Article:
Unbiased Analysis of Today's Healthcare Issues

Archive for October, 2007

GM-UAW deal

An explanation for the recent General Motors-United Auto Workers deal is pretty simple: it is a transfer of risk.  GM will set up a Voluntary Employee Beneficiary Association (VEBA) which will be controlled by the union.  According to the Detroit Free Press (” UAW ratifies”) GM will place about $30 billion dollars in the account […]

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Can poverty improve health?

A recent paper by Franco et al. (2007) claims that increased poverty may improve health (see also NPR’s Marketplace report). How is this possible? Lower income reduces excess food as well as cigarette consumption.  Further, poverty makes public transportation less affordable and individuals may substitute walking for taking the bus.  The authors study Cuba’s experience […]

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Implicit Tax: Medicare as a Secondary Payer

“Medicare adopted its [Medicare as a Secondary Payer] MSP policy in 1982, effective January 1, 1983. This legislation states that for individuals working at firms with 20 or more employees, and otherwise eligible for Medicare benefits, Medicare serves as a secondary payer for health care expenses. The employer’s health insurance is the first payer. Because […]

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Quotation of the day

“It ain’t so much the things we don’t know that get us into trouble. It’s the things we do know that just ain’t so.” — Artemus Ward

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The latest edition of the Cavalcade of Risk is up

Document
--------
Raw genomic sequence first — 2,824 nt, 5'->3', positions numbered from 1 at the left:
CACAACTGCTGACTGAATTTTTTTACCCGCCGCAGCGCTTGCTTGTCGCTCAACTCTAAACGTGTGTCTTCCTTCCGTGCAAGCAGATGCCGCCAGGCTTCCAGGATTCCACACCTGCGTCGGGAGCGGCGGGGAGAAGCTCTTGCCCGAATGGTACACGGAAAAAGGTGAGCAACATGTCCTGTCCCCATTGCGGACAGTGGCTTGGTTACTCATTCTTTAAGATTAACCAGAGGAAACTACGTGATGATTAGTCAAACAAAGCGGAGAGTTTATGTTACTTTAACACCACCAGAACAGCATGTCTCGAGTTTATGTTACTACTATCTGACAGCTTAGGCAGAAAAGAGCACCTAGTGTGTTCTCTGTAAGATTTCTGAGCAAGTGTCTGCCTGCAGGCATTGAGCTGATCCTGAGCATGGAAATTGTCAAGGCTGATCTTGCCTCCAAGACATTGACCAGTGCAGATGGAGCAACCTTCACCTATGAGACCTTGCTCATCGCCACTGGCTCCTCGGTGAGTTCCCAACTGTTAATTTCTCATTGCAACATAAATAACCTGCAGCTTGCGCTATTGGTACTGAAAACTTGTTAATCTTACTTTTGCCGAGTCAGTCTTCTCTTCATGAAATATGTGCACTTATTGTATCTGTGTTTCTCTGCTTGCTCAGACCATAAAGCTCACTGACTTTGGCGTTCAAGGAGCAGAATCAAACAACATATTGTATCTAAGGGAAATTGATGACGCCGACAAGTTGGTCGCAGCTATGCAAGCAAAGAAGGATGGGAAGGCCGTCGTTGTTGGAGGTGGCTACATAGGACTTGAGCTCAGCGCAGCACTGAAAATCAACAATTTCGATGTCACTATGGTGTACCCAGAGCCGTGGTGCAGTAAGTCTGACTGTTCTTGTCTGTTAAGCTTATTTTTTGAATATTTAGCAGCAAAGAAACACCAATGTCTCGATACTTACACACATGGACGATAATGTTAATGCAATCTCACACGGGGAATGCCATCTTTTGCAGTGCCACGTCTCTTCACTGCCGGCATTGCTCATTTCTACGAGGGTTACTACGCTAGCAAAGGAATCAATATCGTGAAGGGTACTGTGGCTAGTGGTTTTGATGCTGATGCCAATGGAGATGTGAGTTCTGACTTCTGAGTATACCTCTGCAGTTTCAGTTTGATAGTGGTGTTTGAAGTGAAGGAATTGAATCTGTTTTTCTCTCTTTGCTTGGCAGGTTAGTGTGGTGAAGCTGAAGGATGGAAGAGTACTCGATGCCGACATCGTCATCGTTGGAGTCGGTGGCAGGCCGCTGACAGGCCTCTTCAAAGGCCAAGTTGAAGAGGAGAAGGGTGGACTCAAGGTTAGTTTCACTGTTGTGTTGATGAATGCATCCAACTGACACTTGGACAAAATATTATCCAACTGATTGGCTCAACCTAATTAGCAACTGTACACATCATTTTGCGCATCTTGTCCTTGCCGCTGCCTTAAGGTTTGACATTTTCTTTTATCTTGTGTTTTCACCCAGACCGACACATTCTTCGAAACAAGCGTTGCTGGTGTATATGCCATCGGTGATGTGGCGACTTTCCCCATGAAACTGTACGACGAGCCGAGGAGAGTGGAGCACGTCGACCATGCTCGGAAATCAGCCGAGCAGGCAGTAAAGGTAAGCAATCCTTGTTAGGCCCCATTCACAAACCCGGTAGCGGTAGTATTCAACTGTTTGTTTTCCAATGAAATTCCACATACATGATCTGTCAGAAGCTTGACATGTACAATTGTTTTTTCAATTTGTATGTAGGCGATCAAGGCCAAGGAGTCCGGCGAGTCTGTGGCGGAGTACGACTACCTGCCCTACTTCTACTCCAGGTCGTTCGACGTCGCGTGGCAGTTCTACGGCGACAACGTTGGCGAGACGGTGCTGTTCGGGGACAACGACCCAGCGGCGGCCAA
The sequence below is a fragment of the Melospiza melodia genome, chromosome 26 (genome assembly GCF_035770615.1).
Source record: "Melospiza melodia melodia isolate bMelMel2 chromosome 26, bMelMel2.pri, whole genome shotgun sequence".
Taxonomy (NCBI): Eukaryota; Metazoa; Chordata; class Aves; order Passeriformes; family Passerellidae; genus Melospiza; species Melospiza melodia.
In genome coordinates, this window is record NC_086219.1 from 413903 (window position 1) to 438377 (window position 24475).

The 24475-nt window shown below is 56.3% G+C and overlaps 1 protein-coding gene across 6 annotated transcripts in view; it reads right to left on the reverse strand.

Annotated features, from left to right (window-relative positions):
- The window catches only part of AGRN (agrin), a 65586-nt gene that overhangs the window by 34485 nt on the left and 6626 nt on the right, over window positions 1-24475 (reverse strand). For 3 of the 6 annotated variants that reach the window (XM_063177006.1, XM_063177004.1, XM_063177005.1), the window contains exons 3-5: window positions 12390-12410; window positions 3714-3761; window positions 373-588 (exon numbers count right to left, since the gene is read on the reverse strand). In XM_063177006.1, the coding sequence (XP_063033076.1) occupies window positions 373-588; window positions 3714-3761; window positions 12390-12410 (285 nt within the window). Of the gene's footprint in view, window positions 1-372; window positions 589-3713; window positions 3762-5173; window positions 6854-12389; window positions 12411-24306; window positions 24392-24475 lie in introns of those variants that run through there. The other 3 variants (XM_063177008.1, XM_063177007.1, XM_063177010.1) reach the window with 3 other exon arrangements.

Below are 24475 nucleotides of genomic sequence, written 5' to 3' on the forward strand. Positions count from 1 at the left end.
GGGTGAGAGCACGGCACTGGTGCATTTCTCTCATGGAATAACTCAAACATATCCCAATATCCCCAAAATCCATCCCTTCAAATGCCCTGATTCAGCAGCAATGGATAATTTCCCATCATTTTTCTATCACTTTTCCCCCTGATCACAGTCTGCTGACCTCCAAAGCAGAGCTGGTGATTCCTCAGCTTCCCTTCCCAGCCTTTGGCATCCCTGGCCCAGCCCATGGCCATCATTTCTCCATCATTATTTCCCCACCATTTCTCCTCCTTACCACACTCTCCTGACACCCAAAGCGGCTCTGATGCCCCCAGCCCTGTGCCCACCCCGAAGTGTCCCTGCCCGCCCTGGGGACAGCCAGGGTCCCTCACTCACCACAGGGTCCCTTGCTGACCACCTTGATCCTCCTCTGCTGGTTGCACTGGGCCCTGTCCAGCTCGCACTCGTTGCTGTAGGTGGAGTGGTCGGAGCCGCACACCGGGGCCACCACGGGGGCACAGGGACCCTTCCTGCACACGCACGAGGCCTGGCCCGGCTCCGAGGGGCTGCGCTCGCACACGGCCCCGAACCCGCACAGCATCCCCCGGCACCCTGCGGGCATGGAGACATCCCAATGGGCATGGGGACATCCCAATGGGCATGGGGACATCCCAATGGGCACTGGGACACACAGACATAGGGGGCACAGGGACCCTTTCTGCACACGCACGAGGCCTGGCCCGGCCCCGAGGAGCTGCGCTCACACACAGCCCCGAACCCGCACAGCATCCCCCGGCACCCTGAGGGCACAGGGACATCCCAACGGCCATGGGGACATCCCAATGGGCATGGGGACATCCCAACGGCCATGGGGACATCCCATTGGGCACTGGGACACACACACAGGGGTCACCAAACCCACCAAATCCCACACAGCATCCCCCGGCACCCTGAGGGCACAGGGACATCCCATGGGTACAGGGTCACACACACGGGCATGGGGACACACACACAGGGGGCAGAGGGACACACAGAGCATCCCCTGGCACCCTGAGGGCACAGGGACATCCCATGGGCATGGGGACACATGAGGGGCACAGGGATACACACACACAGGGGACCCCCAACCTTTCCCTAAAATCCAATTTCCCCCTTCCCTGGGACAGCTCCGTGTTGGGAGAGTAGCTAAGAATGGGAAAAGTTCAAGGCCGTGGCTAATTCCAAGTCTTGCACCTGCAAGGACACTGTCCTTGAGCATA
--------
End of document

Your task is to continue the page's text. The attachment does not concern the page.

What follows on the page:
The latest edition of the Cavalcade of Risk is up at Robert Laszewski’s Health Care Policy and Marketplace Review.

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Analyzing Background Risk with Morgan Dollars

Their have been much economic research to determine how individuals evaluate risk. Most of this work takes place in a laboratory setting using hypothetical monetary payoffs. Further, the issue of “background risk” is often ignored. For instance, “…mortality risks from alternative occupations tend to be highly correlated with morbidity risks. It is implausible to ask […]

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2007 Nobel Prize in Medicine Awarded

The work of three researchers who developed the procedure of gene targeting have won the 2007 Nobel Prize in Medicine.  The winners are: Mario R. Capecchi (USA, born Italy). Has used gene targeting to uncover the role of genes involved in organ development, and the overall plan of the body. Martin J. Evans (UK). Used […]

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Climbing Mt. Everest or The road to completing a PhD

The N.Y. Times has an interested article titled “Exploring Ways to Shorten the Ascent to a Ph.D.” The piece speaks of the difficulty of completing a Ph.D. and wonders whether a PhD should be considered more of a training exercise or a mandate for revolutionary research. An excerpt: For those who attempt it, the doctoral […]

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More Physician Assistants prefer working in specialty fields over the primary care setting

What has happened to physician assistant (PA) education in recent years? An article by P. Eugene Jones (Academic Medicine 2007) enlightens readers with the latest information. The states with the most PA programs are: New York (19), Pennsylvania (15) California (10), Texas (8) and Florida (6). Alaska, Delaware, Hawaii, Mississippi, Vermont and Wyoming all have […]

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Microsoft’s Online Health Records

Yesterday, Microsoft announced the introduction of the online medical records system titled Health Vault. Online medical records would greatly increase productivity in the health care industry since: Patients would be able to have all their health care information in one spot. Moving from one state or country to another would not entail losing your medical […]

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